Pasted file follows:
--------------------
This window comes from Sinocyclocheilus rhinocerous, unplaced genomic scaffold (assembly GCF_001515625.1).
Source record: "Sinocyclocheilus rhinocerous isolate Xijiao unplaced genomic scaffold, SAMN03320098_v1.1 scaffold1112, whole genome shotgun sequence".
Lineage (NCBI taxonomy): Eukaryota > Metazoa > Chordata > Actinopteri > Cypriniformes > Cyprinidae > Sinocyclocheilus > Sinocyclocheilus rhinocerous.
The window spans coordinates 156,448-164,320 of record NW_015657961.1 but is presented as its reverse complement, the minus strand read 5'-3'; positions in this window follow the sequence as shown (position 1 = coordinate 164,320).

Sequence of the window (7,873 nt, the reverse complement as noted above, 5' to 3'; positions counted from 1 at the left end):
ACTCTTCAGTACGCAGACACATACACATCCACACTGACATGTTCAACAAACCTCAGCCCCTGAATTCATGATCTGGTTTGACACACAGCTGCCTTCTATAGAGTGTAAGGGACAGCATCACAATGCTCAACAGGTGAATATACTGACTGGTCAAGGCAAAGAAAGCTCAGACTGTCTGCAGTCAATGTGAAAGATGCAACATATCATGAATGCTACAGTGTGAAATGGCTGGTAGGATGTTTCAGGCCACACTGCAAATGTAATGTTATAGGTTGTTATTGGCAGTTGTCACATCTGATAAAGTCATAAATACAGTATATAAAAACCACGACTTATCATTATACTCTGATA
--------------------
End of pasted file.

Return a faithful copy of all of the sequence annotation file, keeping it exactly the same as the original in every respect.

This window comes from Sinocyclocheilus rhinocerous, unplaced genomic scaffold (assembly GCF_001515625.1).
Source record: "Sinocyclocheilus rhinocerous isolate Xijiao unplaced genomic scaffold, SAMN03320098_v1.1 scaffold1112, whole genome shotgun sequence".
Lineage (NCBI taxonomy): Eukaryota > Metazoa > Chordata > Actinopteri > Cypriniformes > Cyprinidae > Sinocyclocheilus > Sinocyclocheilus rhinocerous.
The window spans coordinates 156,448-164,320 of record NW_015657961.1 but is presented as its reverse complement, the minus strand read 5'-3'; positions in this window follow the sequence as shown (position 1 = coordinate 164,320).

Sequence of the window (7,873 nt, the reverse complement as noted above, 5' to 3'; positions counted from 1 at the left end):
ACTCTTCAGTACGCAGACACATACACATCCACACTGACATGTTCAACAAACCTCAGCCCCTGAATTCATGATCTGGTTTGACACACAGCTGCCTTCTATAGAGTGTAAGGGACAGCATCACAATGCTCAACAGGTGAATATACTGACTGGTCAAGGCAAAGAAAGCTCAGACTGTCTGCAGTCAATGTGAAAGATGCAACATATCATGAATGCTACAGTGTGAAATGGCTGGTAGGATGTTTCAGGCCACACTGCAAATGTAATGTTATAGGTTGTTATTGGCAGTTGTCACATCTGATAAAGTCATAAATACAGTATATAAAAACCACGACTTATCATTATACTCTGATA